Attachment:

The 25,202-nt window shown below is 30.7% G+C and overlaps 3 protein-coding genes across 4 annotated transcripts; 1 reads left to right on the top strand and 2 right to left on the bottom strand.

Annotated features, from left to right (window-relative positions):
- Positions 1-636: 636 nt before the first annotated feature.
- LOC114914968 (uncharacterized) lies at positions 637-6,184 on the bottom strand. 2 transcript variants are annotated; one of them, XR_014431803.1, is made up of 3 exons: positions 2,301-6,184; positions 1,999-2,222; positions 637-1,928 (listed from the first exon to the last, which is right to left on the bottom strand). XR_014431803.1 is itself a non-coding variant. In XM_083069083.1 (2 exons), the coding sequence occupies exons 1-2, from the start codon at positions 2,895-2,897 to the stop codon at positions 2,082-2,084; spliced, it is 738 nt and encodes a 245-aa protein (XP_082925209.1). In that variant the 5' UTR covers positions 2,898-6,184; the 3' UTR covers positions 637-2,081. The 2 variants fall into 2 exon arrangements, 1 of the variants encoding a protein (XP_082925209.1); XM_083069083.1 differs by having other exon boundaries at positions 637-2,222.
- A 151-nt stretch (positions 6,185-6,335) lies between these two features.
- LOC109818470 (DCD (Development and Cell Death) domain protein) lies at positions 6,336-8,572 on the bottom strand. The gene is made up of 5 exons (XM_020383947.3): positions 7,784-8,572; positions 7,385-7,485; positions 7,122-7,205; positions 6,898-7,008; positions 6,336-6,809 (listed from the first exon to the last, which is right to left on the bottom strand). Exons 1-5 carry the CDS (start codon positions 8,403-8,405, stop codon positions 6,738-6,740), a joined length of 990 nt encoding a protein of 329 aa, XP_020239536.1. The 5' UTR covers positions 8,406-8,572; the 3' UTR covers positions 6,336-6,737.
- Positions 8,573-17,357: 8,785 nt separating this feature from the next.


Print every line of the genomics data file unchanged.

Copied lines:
The 25,202-nt window shown below is 30.7% G+C and overlaps 3 protein-coding genes across 4 annotated transcripts; 1 reads left to right on the top strand and 2 right to left on the bottom strand.

Annotated features, from left to right (window-relative positions):
- Positions 1-636: 636 nt before the first annotated feature.
- LOC114914968 (uncharacterized) lies at positions 637-6,184 on the bottom strand. 2 transcript variants are annotated; one of them, XR_014431803.1, is made up of 3 exons: positions 2,301-6,184; positions 1,999-2,222; positions 637-1,928 (listed from the first exon to the last, which is right to left on the bottom strand). XR_014431803.1 is itself a non-coding variant. In XM_083069083.1 (2 exons), the coding sequence occupies exons 1-2, from the start codon at positions 2,895-2,897 to the stop codon at positions 2,082-2,084; spliced, it is 738 nt and encodes a 245-aa protein (XP_082925209.1). In that variant the 5' UTR covers positions 2,898-6,184; the 3' UTR covers positions 637-2,081. The 2 variants fall into 2 exon arrangements, 1 of the variants encoding a protein (XP_082925209.1); XM_083069083.1 differs by having other exon boundaries at positions 637-2,222.
- A 151-nt stretch (positions 6,185-6,335) lies between these two features.
- LOC109818470 (DCD (Development and Cell Death) domain protein) lies at positions 6,336-8,572 on the bottom strand. The gene is made up of 5 exons (XM_020383947.3): positions 7,784-8,572; positions 7,385-7,485; positions 7,122-7,205; positions 6,898-7,008; positions 6,336-6,809 (listed from the first exon to the last, which is right to left on the bottom strand). Exons 1-5 carry the CDS (start codon positions 8,403-8,405, stop codon positions 6,738-6,740), a joined length of 990 nt encoding a protein of 329 aa, XP_020239536.1. The 5' UTR covers positions 8,406-8,572; the 3' UTR covers positions 6,336-6,737.
- Positions 8,573-17,357: 8,785 nt separating this feature from the next.